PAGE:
April 14, 2015.
Daily Reading: I Samuel 21-25.
Background: I Samuel 16-20.
Concepts and Connections.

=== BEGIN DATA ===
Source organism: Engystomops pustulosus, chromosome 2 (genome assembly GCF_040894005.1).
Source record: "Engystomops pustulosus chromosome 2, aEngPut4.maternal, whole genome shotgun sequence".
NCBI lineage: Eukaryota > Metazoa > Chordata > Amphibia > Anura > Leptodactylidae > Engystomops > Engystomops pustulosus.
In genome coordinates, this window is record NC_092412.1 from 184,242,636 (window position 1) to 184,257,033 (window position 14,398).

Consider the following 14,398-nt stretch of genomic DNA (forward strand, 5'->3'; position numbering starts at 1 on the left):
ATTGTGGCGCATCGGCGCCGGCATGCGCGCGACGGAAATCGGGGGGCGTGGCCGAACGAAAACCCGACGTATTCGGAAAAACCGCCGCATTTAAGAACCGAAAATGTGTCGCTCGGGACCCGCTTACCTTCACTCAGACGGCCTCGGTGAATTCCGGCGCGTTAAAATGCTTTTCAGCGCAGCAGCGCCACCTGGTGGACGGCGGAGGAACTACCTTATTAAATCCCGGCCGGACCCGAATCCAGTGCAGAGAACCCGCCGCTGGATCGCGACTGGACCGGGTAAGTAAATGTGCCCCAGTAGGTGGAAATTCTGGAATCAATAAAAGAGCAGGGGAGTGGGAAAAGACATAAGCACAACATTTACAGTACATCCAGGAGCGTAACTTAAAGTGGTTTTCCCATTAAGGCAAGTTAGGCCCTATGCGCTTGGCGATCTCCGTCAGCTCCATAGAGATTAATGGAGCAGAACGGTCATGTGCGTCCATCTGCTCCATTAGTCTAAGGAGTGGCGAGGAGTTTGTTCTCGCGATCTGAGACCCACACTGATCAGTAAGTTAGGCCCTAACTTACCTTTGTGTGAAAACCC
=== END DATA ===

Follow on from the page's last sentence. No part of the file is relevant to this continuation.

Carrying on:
1. Learning from examples: As David begins his run from Saul, he comes in haste to Nob meet Ahimelech the priest, looking for something to eat for him and his men. The problem is, however, that the only bread that the priest has is the bread of the presence which was only lawful to be eaten by the priests (see Leviticus 24:5-9). Ahimelech is wiling to give the bread to David and his men, though, on one condition, and that was if his men had not had sexual relations with women during their journey, which was a sign of purity (compare with Exodus 19:7-15). David assures Ahimelech that this is the case for all his journeys, and they eat of the bread of the presence and David takes the sword of Goliath as a weapon. It will be important later to remember that Doeg the Edomite was here on this occasion (see next chapter). If this story ended here, it would be quite interesting and worthy of discussion. However, perhaps what this story serves to teach us even more that what is found in this immediate context is tough by Christ when He brings up this story to make a point to the Pharisees (see Matthew 12:1-8). The Pharisees criticize Jesus’ disciples for plucking grain on the Sabbath because they were hungry. Jesus points to this example to show how David did something similar when his men were hungry, though it was not lawful for them to eat of the bread of the presence, showing that giving life is more important than obeying the letter of the law. It is interesting to see how Jesus uses examples from the Old Testament to teach lessons, not through exact replication of the situation, but rather through the principles found in the stories. It would follow that we can do the same.